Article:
12. 24 The Secretary of the Department of Health and Human Services should:
  13. (a) monitor and enforce compliance by licensed manufacturers with licence conditions and risk management plans
  14. (b) be empowered to appoint inspectors for this purpose
  15. (c) be resourced accordingly.

 

Selection of licensees

  1. 6.58 If it were intended that the production of cannabis products in Victoria would result in a commercial, market-driven industry, limited only by consumer demand for medicinal cannabis, there would be no need to control the number of entities permitted to take part in the industry. Any entity capable of satisfying the legal requirements would be eligible to be granted a cultivation or manufacturing licence, and the market would determine how many such entities could be accommodated. Some would see this as a preferable state of affairs—for example, Cannabis Science Australia submitted that ‘any farming concern that can meet the necessary standards should be allowed to grow the product’, because otherwise companies that are financially sound but know little about the medical science around cannabis would be able to ‘buy their way into the industry’.81
  2. 6.59 However, this is not the system suggested by the terms of reference, which reflect the intention to make medicinal cannabis available only to patients in ‘exceptional circumstances’. In practice, this amounts to a cap on the demand for medicinal cannabis products. Therefore, if private industry were to be involved in the production of medicinal cannabis in Victoria, the government would need to control the number of companies and/or individuals licensed to cultivate and manufacture cannabis products for medicinal purposes, or at least restrict significantly the amount of cannabis each could cultivate/manufacture; otherwise the amount of cannabis produced could greatly exceed the amount required to be supplied, leading to significant diversion risks.82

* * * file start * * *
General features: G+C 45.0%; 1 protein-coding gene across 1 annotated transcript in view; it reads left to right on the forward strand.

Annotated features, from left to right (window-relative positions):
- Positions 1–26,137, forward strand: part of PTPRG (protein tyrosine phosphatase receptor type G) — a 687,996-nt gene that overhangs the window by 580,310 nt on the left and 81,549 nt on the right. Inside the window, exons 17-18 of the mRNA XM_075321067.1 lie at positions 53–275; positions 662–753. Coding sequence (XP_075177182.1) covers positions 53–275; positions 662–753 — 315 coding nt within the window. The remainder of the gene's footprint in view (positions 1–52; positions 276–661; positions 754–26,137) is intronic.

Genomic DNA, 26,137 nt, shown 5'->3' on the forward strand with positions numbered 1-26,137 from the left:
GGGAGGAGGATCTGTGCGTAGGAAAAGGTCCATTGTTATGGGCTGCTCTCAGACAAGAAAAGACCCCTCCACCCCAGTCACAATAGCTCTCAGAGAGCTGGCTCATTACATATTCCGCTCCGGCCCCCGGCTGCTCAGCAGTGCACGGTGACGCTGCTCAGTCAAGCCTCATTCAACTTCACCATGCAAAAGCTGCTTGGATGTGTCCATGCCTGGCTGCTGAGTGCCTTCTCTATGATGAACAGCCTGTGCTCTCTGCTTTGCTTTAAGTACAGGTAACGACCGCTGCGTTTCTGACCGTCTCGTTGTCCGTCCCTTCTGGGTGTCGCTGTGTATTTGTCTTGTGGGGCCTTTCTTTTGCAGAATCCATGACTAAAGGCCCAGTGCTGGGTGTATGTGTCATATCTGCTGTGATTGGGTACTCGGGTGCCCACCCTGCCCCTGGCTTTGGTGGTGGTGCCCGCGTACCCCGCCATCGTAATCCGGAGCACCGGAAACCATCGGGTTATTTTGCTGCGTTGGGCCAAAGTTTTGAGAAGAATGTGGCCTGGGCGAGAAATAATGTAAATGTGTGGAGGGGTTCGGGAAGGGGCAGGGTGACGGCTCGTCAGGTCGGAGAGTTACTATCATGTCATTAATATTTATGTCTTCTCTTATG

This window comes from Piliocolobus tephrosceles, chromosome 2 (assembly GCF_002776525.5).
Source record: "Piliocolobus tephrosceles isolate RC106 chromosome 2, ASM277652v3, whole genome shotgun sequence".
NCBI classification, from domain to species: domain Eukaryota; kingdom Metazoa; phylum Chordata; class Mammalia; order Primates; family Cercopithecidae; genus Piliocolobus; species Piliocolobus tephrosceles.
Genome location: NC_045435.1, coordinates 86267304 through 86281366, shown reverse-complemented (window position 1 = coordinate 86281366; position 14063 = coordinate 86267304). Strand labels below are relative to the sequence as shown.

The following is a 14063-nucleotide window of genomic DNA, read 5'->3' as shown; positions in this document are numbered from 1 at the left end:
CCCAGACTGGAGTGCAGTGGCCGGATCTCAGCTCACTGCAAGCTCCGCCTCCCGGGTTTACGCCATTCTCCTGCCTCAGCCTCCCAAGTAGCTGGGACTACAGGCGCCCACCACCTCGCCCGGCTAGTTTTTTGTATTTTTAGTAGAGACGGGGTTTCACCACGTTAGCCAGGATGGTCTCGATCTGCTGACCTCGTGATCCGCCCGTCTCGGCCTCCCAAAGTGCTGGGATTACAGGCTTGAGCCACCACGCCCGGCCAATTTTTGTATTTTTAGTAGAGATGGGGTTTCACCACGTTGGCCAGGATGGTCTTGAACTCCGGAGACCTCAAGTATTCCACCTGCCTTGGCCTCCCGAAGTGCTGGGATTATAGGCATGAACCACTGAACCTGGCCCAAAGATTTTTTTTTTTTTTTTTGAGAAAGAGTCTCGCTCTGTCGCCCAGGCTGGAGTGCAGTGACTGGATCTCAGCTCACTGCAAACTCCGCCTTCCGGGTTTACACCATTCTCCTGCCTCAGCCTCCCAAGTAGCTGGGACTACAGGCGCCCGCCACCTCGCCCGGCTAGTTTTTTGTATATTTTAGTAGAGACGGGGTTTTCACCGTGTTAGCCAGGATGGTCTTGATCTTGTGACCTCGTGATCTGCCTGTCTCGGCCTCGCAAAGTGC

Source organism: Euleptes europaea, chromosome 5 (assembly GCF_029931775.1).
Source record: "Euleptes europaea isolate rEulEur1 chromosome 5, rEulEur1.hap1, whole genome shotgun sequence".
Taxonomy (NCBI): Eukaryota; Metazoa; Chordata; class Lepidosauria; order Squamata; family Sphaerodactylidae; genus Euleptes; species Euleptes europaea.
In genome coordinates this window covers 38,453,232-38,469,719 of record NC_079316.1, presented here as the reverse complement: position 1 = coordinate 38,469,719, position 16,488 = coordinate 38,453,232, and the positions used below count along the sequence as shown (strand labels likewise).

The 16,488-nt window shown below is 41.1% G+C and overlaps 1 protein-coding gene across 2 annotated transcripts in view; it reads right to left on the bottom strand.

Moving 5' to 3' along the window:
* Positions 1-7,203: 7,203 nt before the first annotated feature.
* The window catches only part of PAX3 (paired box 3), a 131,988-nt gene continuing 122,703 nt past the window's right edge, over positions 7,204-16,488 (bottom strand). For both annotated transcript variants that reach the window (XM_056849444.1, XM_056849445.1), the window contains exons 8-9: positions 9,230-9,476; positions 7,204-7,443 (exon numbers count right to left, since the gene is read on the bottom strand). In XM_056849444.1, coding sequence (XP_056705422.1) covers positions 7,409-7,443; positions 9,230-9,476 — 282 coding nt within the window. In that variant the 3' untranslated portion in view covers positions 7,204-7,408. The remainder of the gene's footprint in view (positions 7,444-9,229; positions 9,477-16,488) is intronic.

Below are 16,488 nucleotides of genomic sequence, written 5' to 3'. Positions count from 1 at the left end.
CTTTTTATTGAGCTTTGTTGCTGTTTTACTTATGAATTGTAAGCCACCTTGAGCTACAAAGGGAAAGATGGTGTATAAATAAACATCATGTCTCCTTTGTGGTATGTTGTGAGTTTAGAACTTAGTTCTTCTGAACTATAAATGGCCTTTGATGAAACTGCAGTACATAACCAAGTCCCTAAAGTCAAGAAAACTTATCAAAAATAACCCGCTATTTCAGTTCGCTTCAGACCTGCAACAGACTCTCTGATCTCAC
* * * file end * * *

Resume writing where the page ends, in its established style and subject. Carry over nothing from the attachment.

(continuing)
3. 6.60 The Law Institute of Victoria also made this observation, noting that ‘a regulated scheme should balance supply and demand to limit the risk of diversion’.83 This is also necessary to ensure that, as required by international law, the state government can ‘control’ the cultivation and distribution of cannabis.84 The Single Convention on Narcotic Drugs places obligations on signatories to limit the amount of cannabis produced to that which has been ‘estimated’ in advance to the International Narcotics Control Board.85 The Commonwealth would be unable to comply with this obligations unless Victoria exercised control over the number of market participants and the amount they were permitted to produce.
  4. 6.61 Some jurisdictions limit the number of entities that are permitted to cultivate and/or manufacture cannabis by stating in legislation how many licences of each kind may be granted, and running a ‘competitive selection’ process to choose those that will receive the licences.86 However, these jurisdictions allow for the private distribution of medicinal cannabis (that is, directly from producer to patient). Under the Victorian scheme, all medicinal cannabis produced would be purchased by the state government, meaning that it would also have the ability to exercise control over licensees’ activities through contract.87
  5. 6.62 The Commission considers that the Victorian Government should control the number of entities granted cultivation and manufacturing licences,88 and that this process should be integrated with the purchasing process. This exercise would be simpler and faster if cultivation and manufacturing were carried out by single entities. The Commission also considers that the government should use its position as sole purchaser of medicinal cannabis products to set standards for the production of medicinal cannabis—for example, to establish more stringent production practices, set performance targets, set an expected product range or quantity, or provide research and development incentives.89

Licence duration

  1. 6.63 Under the poppy scheme, cultivation licences can be granted for a period of up to three years90 while processing licences can be granted for up to one year.91 This arrangement was considered necessary in order to comply with the system of estimates imposed on the Commonwealth by the International Narcotics Control Board.92
  2. 6.64 In the Commission’s view, it would be undesirable to limit the duration of medicinal cannabis manufacturing licences to one year, as occurs for processors in the poppy scheme. While acknowledging the importance of making arrangements that enable the Commonwealth to comply with the system of annual quotas and estimates, the Commission does not consider it necessary to limit licence duration to one year in order to do so.